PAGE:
The Trumpet of Conscience

Front Cover
Harper & Row, 1989 - United States - 78 pages
History has a way, it seems, of turning men in to convenient myths: witness Martin Luther King, whose provocative anti-war sentiments and zealous advocacy of the poor are often shunted to the background to make room for more comfortable outpourings such as his "l have a dream" speech. This book contains five all-but-forgotten speeches from the end of King's life, including "Youth and Action" and "Nonviolence and Social Change".

Reaching far beyond his earlier agenda of sit-ins and marches, King reveals here his deepest yearning: the renewal of our apathetic and destructive society through a massive sea-change of hearts.

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User Review  - nmele - LibraryThing

I was so impressed by these five transcribed talks that I downloaded the recordings of Dr. King, Jr,, and listened to them as he delivered them, which is even more stunning. Almost 50 years ago now ... Read full review

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User Review  - mahallett - LibraryThing

is this a regular ideas lecture series. was mlk in canada? once he mentioned canada. he must have been here. why else would an american mention canada?. i found his speaking style hard to focus on but it was interesting to hear him. Read full review

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About the author (1989)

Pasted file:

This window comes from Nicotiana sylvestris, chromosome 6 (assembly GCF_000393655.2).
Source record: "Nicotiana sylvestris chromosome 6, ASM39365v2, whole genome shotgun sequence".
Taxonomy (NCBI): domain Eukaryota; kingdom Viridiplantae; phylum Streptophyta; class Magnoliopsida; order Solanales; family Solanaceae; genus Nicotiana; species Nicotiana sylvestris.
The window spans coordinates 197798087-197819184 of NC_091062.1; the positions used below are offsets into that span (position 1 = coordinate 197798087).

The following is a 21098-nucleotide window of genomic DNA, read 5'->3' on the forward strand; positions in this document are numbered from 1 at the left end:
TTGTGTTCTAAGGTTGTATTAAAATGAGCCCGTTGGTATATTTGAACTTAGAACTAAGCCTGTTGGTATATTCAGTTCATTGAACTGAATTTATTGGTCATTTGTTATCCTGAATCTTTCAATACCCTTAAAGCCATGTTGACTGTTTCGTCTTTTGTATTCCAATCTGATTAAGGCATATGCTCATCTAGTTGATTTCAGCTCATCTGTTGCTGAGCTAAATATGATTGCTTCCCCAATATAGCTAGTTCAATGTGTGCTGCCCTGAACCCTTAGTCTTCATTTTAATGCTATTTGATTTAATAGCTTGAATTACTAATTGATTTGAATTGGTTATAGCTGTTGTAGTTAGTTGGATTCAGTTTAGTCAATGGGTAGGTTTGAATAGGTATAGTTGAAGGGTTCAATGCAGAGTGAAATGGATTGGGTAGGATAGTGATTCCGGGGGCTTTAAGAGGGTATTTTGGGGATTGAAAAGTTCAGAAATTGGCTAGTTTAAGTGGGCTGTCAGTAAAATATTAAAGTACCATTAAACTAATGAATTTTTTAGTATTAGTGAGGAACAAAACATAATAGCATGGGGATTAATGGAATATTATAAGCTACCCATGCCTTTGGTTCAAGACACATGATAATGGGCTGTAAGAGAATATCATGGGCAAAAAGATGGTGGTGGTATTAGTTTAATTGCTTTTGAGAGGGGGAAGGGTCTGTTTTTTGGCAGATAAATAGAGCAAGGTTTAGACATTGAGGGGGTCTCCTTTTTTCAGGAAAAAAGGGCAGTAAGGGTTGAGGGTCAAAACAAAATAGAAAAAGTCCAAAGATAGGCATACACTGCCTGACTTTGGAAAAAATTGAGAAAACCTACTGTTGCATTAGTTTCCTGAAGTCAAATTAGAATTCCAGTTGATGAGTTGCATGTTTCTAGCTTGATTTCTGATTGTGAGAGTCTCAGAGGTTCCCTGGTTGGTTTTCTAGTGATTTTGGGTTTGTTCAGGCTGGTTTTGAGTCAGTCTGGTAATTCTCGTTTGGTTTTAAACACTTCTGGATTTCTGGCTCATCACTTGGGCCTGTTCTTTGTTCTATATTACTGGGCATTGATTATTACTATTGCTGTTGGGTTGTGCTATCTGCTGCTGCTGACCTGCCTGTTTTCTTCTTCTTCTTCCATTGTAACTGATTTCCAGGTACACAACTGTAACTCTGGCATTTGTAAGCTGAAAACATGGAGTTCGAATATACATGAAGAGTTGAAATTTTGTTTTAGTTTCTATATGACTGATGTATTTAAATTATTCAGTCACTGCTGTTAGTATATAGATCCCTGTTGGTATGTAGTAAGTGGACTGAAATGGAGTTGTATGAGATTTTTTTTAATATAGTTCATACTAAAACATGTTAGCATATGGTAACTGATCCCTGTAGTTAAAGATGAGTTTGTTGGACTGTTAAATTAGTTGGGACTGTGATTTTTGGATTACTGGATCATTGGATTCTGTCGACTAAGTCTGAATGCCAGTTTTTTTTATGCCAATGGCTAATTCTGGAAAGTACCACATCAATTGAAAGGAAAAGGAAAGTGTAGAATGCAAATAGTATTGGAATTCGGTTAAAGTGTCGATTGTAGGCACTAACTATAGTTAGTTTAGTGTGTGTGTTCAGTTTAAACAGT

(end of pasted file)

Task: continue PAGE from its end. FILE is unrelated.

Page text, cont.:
Martin Luther King, Jr. was born on January 15, 1929 into a middle-class black family in Atlanta, Georgia. He received a degree from Morehouse College. While there his early concerns for social justice for African Americans were deepened by reading Henry David Thoreau's essay "Civil Disobedience." He enrolled in Crozer Theological Seminary and there became acquainted with the Social Gospel movement and the works of its chief spokesman, Walter Rauschenbusch. Mohandas Gandhi's practice of nonviolent resistance (ahimsaahimsa) later became a tactic for transforming love into social change. After seminary, he postponed his ministry vocation by first earning a doctorate at Boston University School of Theology. There he discovered the works of Reinhold Niebuhr and was especially struck by Niebuhr's insistence that the powerless must somehow gain power if they are to achieve what is theirs by right. In the Montgomery bus boycott, it was by economic clout that African Americans broke down the walls separating the races, for without African American riders, the city's transportation system nearly collapsed. The bus boycott took place in 1954, the year King and his bride, Coretta Scott, went to Montgomery, where he had been called to serve as pastor of the Dexter Avenue Baptist Church. Following the boycott, he founded the Southern Christian Leadership Conference (SCLC) to coordinate civil rights organizations. Working through African American churches, activists led demonstrations all over the South and drew attention, through television and newspaper reports, to the fact that nonviolent demonstrations by blacks were being suppressed violently by white police and state troopers. The federal government was finally forced to intervene and pass legislation protecting the right of African Americans to vote and desegregating public accommodations. For his nonviolent activism, King received the Nobel Peace Prize in 1964. While organizing a "poor people's campaign" to persuade Congress to take action against poverty, King accepted an invitation to visit Memphis, Tennessee, where sanitation workers were on strike. There, on April 4, 1968, he was gunned down while standing on the balcony of his hotel.

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